What Are We Doing? An Interview on Forming Social Media Policy with Paul Anderson

By Griffin Jones

This is the eighth interview in a series that explores the implications of patient privacy and the effective use of digital media. This piece centers on the importance of forming a social media policy. Paul Anderson is director of risk management publications at ECRI Institute.

Paul A. Anderson

Paul A. Anderson

Jones: You don’t tell practices that they have to be on social media, but what do they need to consider?

Anderson: Your patients, colleagues, and even your competitors are using social media. You want to know what patients are saying. If it’s positive, you want to thank them and share that. If it’s negative, you want to be aware of what they’ve said. If you’re not participating in social media, you’re missing part of your constituency. If you’re not using it, they’re going to sail right past you. You’re not in the space where people are talking.

There is often worry from physicians about participating in that space where people are talking. What about the risk? What about privacy?

Providers have a lot of misconceptions and fears about HIPAA. And of course, there is cause for concern. You don’t want to identify a patient in any way without their authorization. It is much better to get patients to tell their own stories, because patients can tell their own story to whomever they want. Practices should consult someone who is experienced with HIPAA compliance. I also recommend thoroughly educating someone in the practice on compliance issues, and having that person in charge of advising the social media policy. That person can be the word of caution and help the practice be smart about what they are doing. The first thing an agency will look for when investigating a privacy complaint is to see if there was a policy in place. The second thing they’ll look for is, “did we teach anyone about it?”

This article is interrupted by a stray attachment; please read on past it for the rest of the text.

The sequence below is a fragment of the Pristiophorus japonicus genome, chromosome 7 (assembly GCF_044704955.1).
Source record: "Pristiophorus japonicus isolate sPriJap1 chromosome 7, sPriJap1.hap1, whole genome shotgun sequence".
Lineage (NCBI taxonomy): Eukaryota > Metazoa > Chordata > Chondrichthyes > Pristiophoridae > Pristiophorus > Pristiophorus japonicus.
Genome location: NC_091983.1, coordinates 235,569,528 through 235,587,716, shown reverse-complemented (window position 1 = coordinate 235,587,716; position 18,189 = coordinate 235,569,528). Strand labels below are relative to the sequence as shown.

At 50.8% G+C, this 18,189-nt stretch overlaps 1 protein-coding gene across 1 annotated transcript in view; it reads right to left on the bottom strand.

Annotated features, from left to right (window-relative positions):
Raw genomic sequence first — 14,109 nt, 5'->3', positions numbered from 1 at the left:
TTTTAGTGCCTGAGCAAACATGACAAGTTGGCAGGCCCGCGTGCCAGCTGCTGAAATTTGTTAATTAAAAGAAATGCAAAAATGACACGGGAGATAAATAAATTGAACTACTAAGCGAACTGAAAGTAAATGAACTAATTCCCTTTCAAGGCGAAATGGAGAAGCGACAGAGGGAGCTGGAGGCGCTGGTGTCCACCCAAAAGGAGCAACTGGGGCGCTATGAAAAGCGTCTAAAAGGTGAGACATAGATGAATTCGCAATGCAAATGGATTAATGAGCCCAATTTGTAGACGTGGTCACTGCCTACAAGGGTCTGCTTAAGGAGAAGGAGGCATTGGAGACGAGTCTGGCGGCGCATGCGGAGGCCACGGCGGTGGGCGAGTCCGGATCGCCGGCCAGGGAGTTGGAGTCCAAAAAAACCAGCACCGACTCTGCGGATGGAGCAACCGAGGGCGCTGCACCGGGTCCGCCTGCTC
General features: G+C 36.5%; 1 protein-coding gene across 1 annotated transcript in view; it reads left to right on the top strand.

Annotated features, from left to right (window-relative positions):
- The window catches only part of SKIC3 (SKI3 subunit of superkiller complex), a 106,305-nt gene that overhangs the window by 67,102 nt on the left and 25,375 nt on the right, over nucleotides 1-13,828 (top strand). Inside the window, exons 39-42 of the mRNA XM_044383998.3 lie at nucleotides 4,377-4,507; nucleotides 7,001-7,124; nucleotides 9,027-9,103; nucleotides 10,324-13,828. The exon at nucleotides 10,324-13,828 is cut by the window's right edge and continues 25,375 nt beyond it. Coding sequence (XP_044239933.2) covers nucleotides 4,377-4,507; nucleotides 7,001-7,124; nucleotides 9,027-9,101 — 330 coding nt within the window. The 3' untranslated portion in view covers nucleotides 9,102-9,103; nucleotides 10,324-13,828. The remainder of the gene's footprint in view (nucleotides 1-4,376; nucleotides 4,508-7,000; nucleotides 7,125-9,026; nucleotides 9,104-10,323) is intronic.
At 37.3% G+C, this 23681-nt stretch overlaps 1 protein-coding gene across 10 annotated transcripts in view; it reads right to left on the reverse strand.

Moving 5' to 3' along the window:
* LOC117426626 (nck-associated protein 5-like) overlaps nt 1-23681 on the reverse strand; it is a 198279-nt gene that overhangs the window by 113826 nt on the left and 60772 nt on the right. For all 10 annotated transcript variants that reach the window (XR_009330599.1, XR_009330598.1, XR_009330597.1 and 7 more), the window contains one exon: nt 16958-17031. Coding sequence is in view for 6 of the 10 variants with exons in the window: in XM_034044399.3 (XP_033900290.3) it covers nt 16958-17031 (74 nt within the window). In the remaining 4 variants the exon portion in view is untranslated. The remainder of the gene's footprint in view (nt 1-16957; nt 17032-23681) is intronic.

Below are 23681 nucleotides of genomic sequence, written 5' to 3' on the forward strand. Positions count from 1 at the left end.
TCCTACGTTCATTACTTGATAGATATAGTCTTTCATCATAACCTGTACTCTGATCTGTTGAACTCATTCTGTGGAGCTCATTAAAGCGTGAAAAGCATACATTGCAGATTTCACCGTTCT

Many fertility centers participate in social media, but have yet to put a policy in place. Where do they start?

They first have to identify their goals. “Are we just going to monitor or are we going to engage people? Who’s going to approve content? Who’s going to post? What is our voice? Is it formal and academic? Or informal and casual?” Depending on the size of the practice, an individual or a committee should be placed in charge of initiating and enforcing the policy. Someone needs to be in charge of posting, because if a practice has a social media account, but never posts anything, that doesn’t look very good. I’m in favor of being active by posting and promoting content. You only do that when you have a well-defined reason for doing that and goals to employ.

How should practices respond to negative reviews?

One first has to be aware of the risks. If the review is too hostile to address productively, it’s perfectly reasonable to just leave it alone. If it’s negative commentary, take that conversation offline. There’s a lot of high emotions. You don’t want to inflame the situation.  Your response may be as simple as, “We hear your concern. We value your feedback. We’d like to talk to you. Here’s our phone number.” You can get a sense pretty quickly if the situation is resolvable. If it’s not, you have to disengage and try to balance that with positive reviews.

How about responding to positive reviews?

It’s never bad to say thank you, or when someone’s said “thank you” to say “you’re welcome.” Keep it simple. You don’t want to say too much but you’ve got to engage. Social media is a marketing tool that isn’t one-way.

Who is a healthcare provider with an exemplary social media policy?

The folks at the Mayo Clinic really have one of the best social media presences in all of healthcare. They have a center for social media and educational boot camps and social media trainings for employees. They’re very active on social, you can follow them almost everywhere. Their policy and their practices in place are really great resources.

But how does a small fertility practice implement a good social media policy?

Whoever’s going to spearhead this initiative better know how to use social media. Familiarity with the platforms and their nuances is necessary in order to be able to use them to effectively communicate. Define why you are going to use social media, first. If you can articulate that clearly, that will drive the rest of your conversation.

Paul Anderson is the director of risk management publications at ECRI Institute, an independent, non-profit, research institute that works with all sizes of healthcare providers from single practitioners to large research hospitals. They help practices with risk, quality, and patient safety management. You can learn more about ECRI Institute and their services here